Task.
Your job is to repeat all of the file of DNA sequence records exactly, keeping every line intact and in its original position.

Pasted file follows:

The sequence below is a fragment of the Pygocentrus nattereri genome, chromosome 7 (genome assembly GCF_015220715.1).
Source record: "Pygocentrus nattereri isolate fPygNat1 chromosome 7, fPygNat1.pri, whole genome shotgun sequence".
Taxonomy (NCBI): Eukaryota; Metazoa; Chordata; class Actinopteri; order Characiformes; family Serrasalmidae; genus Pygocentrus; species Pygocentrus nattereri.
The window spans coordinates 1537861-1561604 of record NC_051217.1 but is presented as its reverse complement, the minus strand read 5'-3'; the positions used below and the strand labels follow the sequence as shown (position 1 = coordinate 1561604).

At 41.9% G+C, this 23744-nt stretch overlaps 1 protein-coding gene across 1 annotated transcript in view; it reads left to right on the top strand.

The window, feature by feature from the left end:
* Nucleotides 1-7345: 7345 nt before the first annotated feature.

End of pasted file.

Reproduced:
The sequence below is a fragment of the Pygocentrus nattereri genome, chromosome 7 (genome assembly GCF_015220715.1).
Source record: "Pygocentrus nattereri isolate fPygNat1 chromosome 7, fPygNat1.pri, whole genome shotgun sequence".
Taxonomy (NCBI): Eukaryota; Metazoa; Chordata; class Actinopteri; order Characiformes; family Serrasalmidae; genus Pygocentrus; species Pygocentrus nattereri.
The window spans coordinates 1537861-1561604 of record NC_051217.1 but is presented as its reverse complement, the minus strand read 5'-3'; the positions used below and the strand labels follow the sequence as shown (position 1 = coordinate 1561604).

At 41.9% G+C, this 23744-nt stretch overlaps 1 protein-coding gene across 1 annotated transcript in view; it reads left to right on the top strand.

The window, feature by feature from the left end:
* Nucleotides 1-7345: 7345 nt before the first annotated feature.